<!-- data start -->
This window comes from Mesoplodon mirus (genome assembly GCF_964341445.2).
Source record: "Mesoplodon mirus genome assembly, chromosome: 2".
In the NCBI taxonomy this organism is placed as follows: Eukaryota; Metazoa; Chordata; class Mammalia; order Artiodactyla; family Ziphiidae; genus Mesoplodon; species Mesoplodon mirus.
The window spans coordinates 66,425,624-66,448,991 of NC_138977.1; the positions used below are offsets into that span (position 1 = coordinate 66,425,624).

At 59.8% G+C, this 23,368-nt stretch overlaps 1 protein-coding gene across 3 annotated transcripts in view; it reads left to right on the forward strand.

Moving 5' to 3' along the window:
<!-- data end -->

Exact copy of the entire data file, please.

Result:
This window comes from Mesoplodon mirus (genome assembly GCF_964341445.2).
Source record: "Mesoplodon mirus genome assembly, chromosome: 2".
In the NCBI taxonomy this organism is placed as follows: Eukaryota; Metazoa; Chordata; class Mammalia; order Artiodactyla; family Ziphiidae; genus Mesoplodon; species Mesoplodon mirus.
The window spans coordinates 66,425,624-66,448,991 of NC_138977.1; the positions used below are offsets into that span (position 1 = coordinate 66,425,624).

At 59.8% G+C, this 23,368-nt stretch overlaps 1 protein-coding gene across 3 annotated transcripts in view; it reads left to right on the forward strand.

Moving 5' to 3' along the window: